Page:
St Ignatius of Antioch explodes a myth about early Christian history

Clerics and faithful from Eastern Orthodox churches take part in the annual Holy Fire ceremony outside the Church of the Nativity in Bethlehem on April 30, 2016. The Holy Fire celebrates Jesus' resurrection. (NEWZULU/abderhman younis)

It is sometimes claimed that the earliest Christians thought only that Jesus was a prophet or a great moral teacher – and that it was not until much later that they started to claim that he was God incarnate. In Dan Brown’s 2003 The Da Vinci Code, for example, Leigh Teabing claims:

Until [the Council of Nicaea in 325], Jesus was viewed by His followers as a mortal prophet…a great and powerful man, but a man nonetheless. A mortal. […] Constantine upgraded Jesus’ status almost four centuries after Jesus’ death.

This is simply and incontrovertibly not the case. In fact, so wildly remote is it from the case, that there is strong evidence to suggest that some of the earliest Christians struggled not with the idea that Jesus was really God, but that he was, in addition, a man.

We find traces of this in the New Testament (e.g., John 20.27-8; 1 John 1.1-3). Clear confirmation comes, however, from the writings of St Ignatius of Antioch, whose Feast it is today.

Ignatius was the bishop of Antioch in modern-day Syria from circa AD 67 until his martyrdom in Rome, probably around AD 108. He was, according to tradition, a disciple of St John the Evangelist. His seven surviving letters were all written while en route to Rome to be martyred. Most of these were to the local churches in Asia Minor (modern Turkey) situated nearby. He also wrote one to the Christians in Rome, and a personal letter to the bishop of Smyrna, Polycarp (who would himself be martyred about 50 years later).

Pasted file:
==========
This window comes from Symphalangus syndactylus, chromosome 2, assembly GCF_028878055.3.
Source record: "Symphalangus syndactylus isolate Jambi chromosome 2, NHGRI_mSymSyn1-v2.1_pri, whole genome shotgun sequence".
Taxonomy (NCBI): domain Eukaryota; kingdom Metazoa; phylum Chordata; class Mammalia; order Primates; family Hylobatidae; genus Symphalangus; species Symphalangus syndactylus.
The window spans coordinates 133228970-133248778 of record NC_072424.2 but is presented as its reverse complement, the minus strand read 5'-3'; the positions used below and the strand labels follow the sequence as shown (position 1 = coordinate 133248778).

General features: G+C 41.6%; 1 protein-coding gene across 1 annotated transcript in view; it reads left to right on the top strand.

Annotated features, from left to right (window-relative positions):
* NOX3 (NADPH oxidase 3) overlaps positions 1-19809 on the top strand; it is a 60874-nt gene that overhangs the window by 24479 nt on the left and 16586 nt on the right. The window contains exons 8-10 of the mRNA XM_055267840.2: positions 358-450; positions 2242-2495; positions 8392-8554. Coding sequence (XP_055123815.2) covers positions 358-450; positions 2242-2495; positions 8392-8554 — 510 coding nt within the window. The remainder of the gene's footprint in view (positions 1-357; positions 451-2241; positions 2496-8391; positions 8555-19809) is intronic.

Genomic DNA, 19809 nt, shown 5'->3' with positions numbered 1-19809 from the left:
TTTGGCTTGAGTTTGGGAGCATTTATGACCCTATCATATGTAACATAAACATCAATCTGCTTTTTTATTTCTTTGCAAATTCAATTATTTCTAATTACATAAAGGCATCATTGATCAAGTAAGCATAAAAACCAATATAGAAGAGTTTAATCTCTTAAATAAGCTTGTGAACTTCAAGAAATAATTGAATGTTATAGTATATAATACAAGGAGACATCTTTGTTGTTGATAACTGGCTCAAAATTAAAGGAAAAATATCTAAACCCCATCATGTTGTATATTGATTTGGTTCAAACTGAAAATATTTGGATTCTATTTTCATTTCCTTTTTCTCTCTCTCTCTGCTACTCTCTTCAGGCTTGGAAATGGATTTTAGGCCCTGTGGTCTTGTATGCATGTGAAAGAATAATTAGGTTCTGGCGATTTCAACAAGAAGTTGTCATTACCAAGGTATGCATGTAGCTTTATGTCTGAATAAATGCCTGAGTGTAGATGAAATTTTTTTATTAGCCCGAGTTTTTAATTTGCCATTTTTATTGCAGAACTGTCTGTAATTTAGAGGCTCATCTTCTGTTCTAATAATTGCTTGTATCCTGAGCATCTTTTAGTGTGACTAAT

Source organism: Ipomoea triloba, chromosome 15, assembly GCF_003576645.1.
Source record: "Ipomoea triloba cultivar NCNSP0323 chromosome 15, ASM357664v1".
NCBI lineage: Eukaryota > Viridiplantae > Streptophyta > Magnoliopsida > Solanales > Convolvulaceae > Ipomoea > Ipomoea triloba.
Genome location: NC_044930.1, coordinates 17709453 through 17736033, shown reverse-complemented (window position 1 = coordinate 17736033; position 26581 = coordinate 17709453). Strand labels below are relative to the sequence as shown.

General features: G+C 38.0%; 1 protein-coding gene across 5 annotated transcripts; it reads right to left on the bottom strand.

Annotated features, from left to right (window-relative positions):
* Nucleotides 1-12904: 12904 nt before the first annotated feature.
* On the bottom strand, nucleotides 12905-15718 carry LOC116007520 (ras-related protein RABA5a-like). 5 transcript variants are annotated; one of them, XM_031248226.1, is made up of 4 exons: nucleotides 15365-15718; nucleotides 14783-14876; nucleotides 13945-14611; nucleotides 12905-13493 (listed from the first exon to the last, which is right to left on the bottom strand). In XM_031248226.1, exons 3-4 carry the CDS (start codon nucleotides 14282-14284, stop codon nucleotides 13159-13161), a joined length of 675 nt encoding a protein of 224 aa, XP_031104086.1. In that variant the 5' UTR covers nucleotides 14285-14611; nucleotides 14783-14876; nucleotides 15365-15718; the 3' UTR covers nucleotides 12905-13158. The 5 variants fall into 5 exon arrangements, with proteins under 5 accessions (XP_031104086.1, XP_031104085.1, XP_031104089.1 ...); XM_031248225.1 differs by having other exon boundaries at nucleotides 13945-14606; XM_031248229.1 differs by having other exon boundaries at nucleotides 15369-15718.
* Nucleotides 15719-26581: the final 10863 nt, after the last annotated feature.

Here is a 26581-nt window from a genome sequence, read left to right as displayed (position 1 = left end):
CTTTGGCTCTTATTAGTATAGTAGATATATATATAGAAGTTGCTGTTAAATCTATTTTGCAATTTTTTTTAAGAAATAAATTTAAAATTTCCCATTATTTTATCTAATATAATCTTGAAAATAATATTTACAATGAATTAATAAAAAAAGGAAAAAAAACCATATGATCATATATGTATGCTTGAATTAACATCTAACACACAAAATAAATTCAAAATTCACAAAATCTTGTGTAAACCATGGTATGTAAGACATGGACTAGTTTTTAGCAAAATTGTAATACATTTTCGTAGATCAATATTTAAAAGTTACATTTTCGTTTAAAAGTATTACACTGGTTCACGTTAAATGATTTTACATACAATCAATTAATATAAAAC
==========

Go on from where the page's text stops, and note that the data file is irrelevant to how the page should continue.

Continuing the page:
Among other things, Ignatius was the first person to describe the Church as ‘Catholic’ (in the sense of ‘universal’). He is also a key witness to the apostolicity of the threefold ministry of ‘bishop, priest, and deacon’.

A key theme in his letters is the danger of something he calls docetism – this is a word derived from the Greek word dokeo, meaning ‘to appear or ‘seem’. As we learn from Ignatius, these docetists had no trouble believing that Jesus was God (obviously he must have been to have done all that he did!). What they couldn’t or wouldn’t accept, though, was that he was a real human being.

They didn’t think that a real God could really eat and drink, go fishing with his friends, weep, or get himself murdered. According to the docetists, then, Jesus just ‘appeared’ to be a human being – but couldn’t really have been. Instead, he was a just a kind of ‘God in disguise’: a kind of celestial Scooby Doo villain. Furthermore, he ‘only seemed to suffer’ (Trallians 10), but couldn’t really have done so, on the Cross.

Ignatius is horrified by this thought. He writes that the docetist “blasphemes my Lord, [by] not confessing that He was truly possessed of a body”(Smyrneans 5). It also appears that, since the docetists didn’t believe Christ was really of flesh and blood, then they didn’t believe that Eucharist was his body and blood either:

They abstain from the Eucharist and from prayer, because they confess not the Eucharist to be the flesh of our Saviour Jesus Christ, which suffered for our sins, and which the Father, of His goodness, raised up again. (Smyrneans 7)

Against them, Ignatius insists that Christ was both fully God and fully man:

Jesus Christ… was truly born, and ate and drank. He was truly persecuted under Pontius Pilate; He was truly crucified, and [truly] died… He was also truly raised from the dead. (Trallians 9)

Why, though, does Ignatius (like St John before him, and the Council of Chalcedon after him) think it is so very important that Christ must be both God and man?

Remember that Ignatius is on his way to Rome to be martyred. More than that, he is very much looking forward to it, and begs the Christians in Rome not to use whatever influence they might have to get him off on a lighter sentence:

I shall willingly die for God… Allow me to become food for the wild beasts, through whose instrumentality it will be granted me to attain to God. I am the wheat of God, and let me be ground by the teeth of the wild beasts, that I may be found the pure bread of Christ. (Romans 4)

As far as Ignatius is concerned, it is Christ’s own death and resurrection that sets the pattern here. Christ’s own resurrection is the promise of the future resurrection into the glory of eternal life of his followers (cf. 1 Corinthians 15.12-34).

If Christ was not human, then he did not really die, and therefore was not really resurrected. And if Christ was not really resurrected, then what hope was there that the martyred Ignatius would be?

A Syrian Christian, on the way to be publicly savaged to death by wild beasts, yet trusting in his Lord’s promise of salvation. Truly, a man worth remembering – and begging the intercession of – today.